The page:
Reasonable Pheasant Hunting Expectations
Wild Pheasants, Natural Protective Cover
Reasonable Kansas pheasant hunting expectations within Mid-America Hunting Association is to recognize our pheasant hunting is on natural private land terrain on wild birds. That also means the hunter must travel to where they are, as the best population is not distributed equally statewide in Kansas, Missouri or Iowa.
After traveling for where the better hunting will be is recognition this is a real self guided hunt. No one is leading the hunter around to show him where to work his dog. There will be a learning lag time of finding the better spots within any one field.
Jerry is at right. At his age and long career of upland bird hunting he does not make any hunt a work event. His casual approach does get more in the bag.
Native grass Kansas hunting, January. There are two dogs out in that grass.
Two kinds of native grass hunters. Those that see a lot and bag few. Second, those that see some and bag many. The difference is dog power. A hard running dog that is not steady to flush will push many to the air for the hunter to see. A slow working steady to flush dog gains many points for hunter flush and shot.
Range Of Self Guided Hunting Recommendations
When recommending to the first year Association hunter pheasant hunting spots he has choice. His choice is along a range from the best region that we have within the tall grass where quail are limited, to draws of mixed quail and pheasants in limited numbers, to quail predominate areas of thinner crop edge.
The tall grass will concentrate the easiest to hunt birds and in the most dense numbers. These are the easy hunts where when 10, 20 to 50 birds get up within seconds and there are always a few that allow for blue sky shooting.
Mixed bag hunting in draws and crop edge is the next most likely location to find good hunting. These will be overgrown in plum thickets and grasses typically bringing the cover habitat to grain field edge. Shooting is tougher as much of the cover is higher than the hunter.
Limited populations will be found in the better quail regions of largely grain fields with thin to thick edge along woody cover. These are the larger watersheds within heavy agricultural land use regions.
Pheasant Hunting, Limits & Hunt Quality
What is reasonable is that cut crops hold pheasants. They are there for the food. What is not reasonable is to expect all dogs to be able to point for hunter flush and shot in the thin cover of cut crops.
Crop field hunting is a matter of degrees. Milo as seen above is the easiest for the basic skilled dogs. The more open corn field dogs more rare.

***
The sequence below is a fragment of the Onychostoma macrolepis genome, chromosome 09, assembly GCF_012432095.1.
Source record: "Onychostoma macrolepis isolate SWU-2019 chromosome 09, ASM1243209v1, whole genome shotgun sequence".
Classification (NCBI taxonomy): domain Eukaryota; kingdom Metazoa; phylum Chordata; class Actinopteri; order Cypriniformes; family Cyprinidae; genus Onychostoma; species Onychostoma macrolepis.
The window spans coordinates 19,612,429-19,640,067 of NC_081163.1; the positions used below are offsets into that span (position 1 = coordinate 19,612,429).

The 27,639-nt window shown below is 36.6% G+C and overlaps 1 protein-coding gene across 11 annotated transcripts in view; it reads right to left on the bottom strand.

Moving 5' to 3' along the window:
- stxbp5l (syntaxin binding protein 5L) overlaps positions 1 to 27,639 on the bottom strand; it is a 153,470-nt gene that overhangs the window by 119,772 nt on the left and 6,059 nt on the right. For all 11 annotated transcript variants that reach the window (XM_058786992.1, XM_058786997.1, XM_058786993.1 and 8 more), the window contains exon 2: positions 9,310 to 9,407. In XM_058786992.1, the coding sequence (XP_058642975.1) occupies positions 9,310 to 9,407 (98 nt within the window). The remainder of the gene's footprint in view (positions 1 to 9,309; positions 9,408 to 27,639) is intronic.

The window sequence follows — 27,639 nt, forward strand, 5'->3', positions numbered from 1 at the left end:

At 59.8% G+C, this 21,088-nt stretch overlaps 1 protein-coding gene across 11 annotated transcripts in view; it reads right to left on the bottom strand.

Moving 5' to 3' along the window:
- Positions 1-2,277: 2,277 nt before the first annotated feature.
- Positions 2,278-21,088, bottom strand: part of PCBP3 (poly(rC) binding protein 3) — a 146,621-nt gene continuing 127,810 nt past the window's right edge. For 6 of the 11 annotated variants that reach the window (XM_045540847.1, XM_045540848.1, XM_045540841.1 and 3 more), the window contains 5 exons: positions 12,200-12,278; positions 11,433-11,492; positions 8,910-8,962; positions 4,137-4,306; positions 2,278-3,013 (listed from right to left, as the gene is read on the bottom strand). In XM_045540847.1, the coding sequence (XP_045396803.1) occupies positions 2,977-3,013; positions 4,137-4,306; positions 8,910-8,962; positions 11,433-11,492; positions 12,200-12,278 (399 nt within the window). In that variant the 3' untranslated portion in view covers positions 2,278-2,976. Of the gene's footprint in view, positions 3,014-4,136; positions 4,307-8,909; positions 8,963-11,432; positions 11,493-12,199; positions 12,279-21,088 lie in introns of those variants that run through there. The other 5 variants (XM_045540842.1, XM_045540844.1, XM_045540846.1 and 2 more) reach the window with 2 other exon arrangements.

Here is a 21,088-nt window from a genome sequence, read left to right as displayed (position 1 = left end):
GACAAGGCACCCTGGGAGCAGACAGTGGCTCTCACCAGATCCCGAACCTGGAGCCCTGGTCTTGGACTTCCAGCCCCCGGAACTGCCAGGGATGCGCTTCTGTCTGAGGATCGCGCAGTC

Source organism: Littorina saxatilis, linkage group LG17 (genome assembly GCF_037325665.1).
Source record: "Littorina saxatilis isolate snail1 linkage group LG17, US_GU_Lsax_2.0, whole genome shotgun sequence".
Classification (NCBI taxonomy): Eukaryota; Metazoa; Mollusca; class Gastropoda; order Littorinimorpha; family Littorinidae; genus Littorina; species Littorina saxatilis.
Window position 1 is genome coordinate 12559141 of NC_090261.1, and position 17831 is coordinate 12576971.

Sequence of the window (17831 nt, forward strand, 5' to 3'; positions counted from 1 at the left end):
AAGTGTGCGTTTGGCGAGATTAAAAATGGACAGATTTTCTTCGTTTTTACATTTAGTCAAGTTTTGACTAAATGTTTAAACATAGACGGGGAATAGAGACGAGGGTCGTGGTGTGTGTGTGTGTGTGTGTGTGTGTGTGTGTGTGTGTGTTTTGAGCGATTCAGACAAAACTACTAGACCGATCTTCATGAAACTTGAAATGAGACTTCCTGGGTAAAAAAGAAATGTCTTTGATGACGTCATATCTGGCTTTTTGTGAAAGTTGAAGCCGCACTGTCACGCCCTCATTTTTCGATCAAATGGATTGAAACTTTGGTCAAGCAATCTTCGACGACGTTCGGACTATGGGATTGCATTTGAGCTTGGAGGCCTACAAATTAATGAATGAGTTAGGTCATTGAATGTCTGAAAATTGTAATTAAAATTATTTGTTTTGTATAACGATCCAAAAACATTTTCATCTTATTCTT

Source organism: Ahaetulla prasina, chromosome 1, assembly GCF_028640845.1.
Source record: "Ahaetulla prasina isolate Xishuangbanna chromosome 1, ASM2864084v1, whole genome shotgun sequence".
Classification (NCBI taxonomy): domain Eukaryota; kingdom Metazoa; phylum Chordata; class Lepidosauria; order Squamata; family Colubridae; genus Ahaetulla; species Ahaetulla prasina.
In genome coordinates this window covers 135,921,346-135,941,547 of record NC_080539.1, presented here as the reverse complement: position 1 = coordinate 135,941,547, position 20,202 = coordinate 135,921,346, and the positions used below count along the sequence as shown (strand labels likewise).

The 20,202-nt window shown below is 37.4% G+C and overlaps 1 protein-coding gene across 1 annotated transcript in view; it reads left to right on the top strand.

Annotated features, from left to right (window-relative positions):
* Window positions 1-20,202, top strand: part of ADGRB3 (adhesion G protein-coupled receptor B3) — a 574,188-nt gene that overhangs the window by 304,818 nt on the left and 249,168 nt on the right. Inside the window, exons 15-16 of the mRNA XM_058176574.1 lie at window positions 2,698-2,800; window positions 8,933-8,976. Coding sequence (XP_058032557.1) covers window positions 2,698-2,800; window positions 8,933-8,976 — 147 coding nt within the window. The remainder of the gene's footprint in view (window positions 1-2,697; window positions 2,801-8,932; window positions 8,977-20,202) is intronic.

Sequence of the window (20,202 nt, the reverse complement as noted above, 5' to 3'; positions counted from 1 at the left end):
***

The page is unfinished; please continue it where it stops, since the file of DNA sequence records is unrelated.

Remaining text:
Cover so thin it appears that any pheasant being pointed would be visible to the hunter. Not so. The dog's nose knows.
Dogs that can point for hunter flush and shot on the most minimal of cover such as a cut wheat field are the top 1% of all pheasant hunting dogs.
Hunter ego is often the problem. All hunters want to believe their dogs are capable of pheasant hunting under all conditions. That is unreasonable. Seasoned hunters with multiple dogs in their background know to hunt their dogs within their capabilities. That capability of any one dog is far less than being able to hunt all upland birds under all conditions.
Unrealistic Kansas Pheasant Hunting Expectations
To know what is reasonable is to examine some of the unrealistic expectations. There are some of the more common ideas expressed to us from those that have not enjoyed good hunting.
#1 What is unreasonable is for the hunter to state he seeks the best Kansas pheasant hunting we have, typically meaning the most dense concentrations, but does not want to hunt the tall grass. The idea is the tall grass requires too much work to hunt. These are the hunters that seek ideals that do not exists such as easy to walk through cover and plenty of birds.
We have heard from some hunters that the tall grass is too hard to hunt for either the hunter or his dog. Meaning the hunter cannot see over it. Or, it is tiring to walk. In the case of dogs the complaint is the hunter cannot see his dog. If that is the case then that hunter must settle for different habitat that will yield less pheasant density. That does exist in the brush filled draws and crop fields.
#2 Another unreasonable expectation is for all dogs to do well at pointing pheasants. This topic typically comes from those with limited wild pheasant experience.
From those that have hunted grouse, pheasants and quail they will tell that pheasants are in-between ruffed grouse and quail for tolerance of a dog on point. While more tolerant than ruffed grouse they are far less so compared to Bobwhite Quail. While a particular dog may have proficiency at one type of bird and hunting condition that proficiency will not always translate to pheasants, in spite of the hunter's expectations. The failures we find described by some is the dog has too short of a standoff while on point. A pressured pheasant is given to run. The dog often sees the running pheasant, is not steady to point/flush and takes off chasing the pheasant.
#3 A common hunter statement that indicates dog issues is a hunter that says he has seen many and they must be pressured birds as they will not hold for point. Typically, when we drill down on this type of statement we find a dog with limited wild bird hunting experience and any wild bird experience is likely not on pressure sensitive birds or is on released birds. In this example the problem with the hunting is not the presence of birds, it is a dog that does not have sufficient point standoff to prevent run or flush.
Reasonable Expectations Further Defined
What is reasonable Kansas pheasant hunting expectations is to be able to hunt wild upland birds on a variety of cover. Hunter and dog will quickly find out just how good they are. Before that point. Reading what others say about their hunts is the best illustration of what to expect.